Sri Lanka is home to a few species of crocodiles and out of these, the mugger crocodile can be easily observed in various parts of the island, especially at the Udawalawe National Park. Visitors to the park will be captivated with these creatures as they can even get within several metres of these creatures at the Udawalawe reservoir. Assigned a scientific name of Crocodylus palustris, it is also referred to as the “crocodile of the marsh”.
The broad snout of the mugger crocodile is one of its unique features and this makes it similar to alligators. Males could reach lengths of even over 12 feet or over 4 metres while females are smaller than the males. The colour varies from dark brown to light brown and these species are regarded as medium-sized crocodiles.
Habitat and Environment
Mugger crocodiles inhabit South Asia, including Sri Lanka, India, and Pakistan. Udawalawe National Park is one of the ideal places in Sri Lanka to witness this amazing reptile. Visitors will be amazed at the sight of these creatures at the Udawalawe reservoir as well as other water bodies in the vicinity. Freshwater bodies as well as swamps, rivers, and marshes are inhabited by these creatures.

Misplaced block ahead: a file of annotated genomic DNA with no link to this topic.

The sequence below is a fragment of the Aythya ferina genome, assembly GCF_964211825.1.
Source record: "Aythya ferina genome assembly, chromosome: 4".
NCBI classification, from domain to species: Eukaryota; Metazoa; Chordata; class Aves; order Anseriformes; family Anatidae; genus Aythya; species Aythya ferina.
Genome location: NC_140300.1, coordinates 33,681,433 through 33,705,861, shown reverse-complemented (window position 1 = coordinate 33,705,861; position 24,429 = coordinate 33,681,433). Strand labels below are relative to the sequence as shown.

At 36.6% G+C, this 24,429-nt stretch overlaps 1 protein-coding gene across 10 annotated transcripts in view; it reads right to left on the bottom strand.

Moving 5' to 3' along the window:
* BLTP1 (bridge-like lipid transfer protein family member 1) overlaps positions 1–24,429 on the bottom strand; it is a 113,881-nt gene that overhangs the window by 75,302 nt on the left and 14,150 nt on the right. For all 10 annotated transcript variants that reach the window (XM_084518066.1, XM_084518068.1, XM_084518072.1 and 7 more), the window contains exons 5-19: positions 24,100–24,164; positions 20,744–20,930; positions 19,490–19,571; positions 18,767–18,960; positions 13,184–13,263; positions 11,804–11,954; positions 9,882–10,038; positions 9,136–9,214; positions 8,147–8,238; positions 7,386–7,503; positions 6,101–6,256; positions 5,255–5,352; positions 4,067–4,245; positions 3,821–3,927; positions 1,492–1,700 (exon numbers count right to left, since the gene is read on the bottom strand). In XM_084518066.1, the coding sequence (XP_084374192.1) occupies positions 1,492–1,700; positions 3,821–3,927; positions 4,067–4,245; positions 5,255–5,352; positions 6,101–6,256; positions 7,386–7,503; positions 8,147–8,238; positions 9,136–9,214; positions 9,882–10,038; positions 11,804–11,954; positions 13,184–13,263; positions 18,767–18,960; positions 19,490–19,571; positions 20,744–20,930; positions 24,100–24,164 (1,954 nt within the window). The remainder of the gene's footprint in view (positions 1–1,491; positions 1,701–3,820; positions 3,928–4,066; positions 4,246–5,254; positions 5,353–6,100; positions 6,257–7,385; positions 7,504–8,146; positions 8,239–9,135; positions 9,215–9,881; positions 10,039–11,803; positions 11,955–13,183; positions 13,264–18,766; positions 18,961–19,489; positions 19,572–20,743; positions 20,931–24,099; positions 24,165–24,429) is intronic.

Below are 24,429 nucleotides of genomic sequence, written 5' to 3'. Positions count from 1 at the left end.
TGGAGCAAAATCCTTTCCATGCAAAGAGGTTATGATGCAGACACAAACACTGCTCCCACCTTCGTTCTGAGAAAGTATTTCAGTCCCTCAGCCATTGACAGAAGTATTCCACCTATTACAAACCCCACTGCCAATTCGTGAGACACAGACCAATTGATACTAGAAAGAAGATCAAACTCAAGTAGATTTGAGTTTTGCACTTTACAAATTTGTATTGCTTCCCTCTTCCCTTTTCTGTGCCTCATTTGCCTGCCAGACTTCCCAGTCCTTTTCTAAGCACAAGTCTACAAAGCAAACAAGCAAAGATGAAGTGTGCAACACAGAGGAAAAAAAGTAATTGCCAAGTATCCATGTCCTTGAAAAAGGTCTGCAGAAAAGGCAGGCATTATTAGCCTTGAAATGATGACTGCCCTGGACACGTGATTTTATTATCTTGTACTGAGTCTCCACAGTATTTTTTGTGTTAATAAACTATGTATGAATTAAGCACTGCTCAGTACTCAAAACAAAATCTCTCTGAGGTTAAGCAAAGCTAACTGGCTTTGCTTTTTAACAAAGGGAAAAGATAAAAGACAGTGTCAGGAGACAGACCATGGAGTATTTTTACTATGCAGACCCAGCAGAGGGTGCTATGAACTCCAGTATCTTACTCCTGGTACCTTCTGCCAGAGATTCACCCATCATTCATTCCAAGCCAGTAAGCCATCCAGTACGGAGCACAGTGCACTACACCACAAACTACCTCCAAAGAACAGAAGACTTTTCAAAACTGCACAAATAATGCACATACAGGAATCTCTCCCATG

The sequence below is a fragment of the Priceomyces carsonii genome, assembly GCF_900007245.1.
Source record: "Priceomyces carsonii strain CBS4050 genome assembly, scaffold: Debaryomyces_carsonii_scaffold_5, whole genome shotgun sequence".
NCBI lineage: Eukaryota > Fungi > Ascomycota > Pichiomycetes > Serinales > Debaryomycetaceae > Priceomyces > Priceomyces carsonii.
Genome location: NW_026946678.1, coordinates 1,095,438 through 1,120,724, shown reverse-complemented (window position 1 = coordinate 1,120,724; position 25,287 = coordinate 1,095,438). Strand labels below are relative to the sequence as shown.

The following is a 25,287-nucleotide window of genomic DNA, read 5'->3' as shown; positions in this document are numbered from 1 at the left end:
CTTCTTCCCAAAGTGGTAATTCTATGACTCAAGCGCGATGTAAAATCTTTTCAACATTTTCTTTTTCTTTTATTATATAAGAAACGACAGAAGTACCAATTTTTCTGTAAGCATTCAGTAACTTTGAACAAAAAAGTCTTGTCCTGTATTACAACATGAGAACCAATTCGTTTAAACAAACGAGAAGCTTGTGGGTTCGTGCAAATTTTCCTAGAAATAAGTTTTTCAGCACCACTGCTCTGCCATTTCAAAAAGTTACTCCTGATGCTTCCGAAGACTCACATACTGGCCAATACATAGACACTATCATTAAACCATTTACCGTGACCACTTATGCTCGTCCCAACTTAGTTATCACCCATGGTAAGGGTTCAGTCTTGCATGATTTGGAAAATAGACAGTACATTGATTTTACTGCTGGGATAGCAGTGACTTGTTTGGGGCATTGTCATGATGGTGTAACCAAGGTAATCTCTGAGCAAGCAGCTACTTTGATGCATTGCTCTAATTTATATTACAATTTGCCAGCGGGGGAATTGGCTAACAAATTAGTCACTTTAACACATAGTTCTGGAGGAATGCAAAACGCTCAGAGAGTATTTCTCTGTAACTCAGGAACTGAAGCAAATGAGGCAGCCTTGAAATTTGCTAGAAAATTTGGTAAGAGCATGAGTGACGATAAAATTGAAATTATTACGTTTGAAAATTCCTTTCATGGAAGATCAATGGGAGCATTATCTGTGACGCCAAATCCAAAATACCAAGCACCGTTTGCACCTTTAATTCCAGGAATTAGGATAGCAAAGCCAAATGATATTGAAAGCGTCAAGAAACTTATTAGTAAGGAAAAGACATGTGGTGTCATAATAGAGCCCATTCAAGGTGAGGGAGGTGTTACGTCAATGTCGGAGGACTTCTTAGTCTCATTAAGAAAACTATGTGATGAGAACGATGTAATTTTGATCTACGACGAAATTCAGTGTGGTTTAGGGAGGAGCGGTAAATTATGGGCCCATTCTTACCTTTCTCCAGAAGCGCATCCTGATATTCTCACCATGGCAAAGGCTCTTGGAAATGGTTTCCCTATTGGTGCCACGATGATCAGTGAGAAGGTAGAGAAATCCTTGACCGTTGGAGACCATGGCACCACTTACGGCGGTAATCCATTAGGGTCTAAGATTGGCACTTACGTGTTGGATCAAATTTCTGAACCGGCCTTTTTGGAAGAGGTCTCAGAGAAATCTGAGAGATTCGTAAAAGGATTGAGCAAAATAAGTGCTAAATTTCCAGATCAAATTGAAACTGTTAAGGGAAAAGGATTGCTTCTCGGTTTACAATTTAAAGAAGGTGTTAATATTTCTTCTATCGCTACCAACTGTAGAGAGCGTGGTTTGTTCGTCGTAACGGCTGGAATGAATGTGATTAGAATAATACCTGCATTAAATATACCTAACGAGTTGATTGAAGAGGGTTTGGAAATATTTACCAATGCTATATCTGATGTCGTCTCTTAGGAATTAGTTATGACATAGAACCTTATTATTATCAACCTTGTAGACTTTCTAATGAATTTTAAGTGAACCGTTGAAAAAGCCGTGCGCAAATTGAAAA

Lifespan and Reproduction
Behaviour and Feeding
Fish, birds, snakes, and turtles form a core part of the diet of the mugger crocodile and in addition to this, they also consume mammals, including both small and large mammals. However, these crocodiles prey on mostly smaller mammals such as monkeys, squirrels, and small species of deer. Basking in the sun with their mouths open is one of the primary activities of these creatures and it offers wonderful opportunities for amazing photographs.
Cultural and Conservation Status
Listed as threatened and sub-classified as vulnerable, the mugger crocodile, according to the International Union for Conservation of Nature, is one of the most popular crocodile species in South Asia.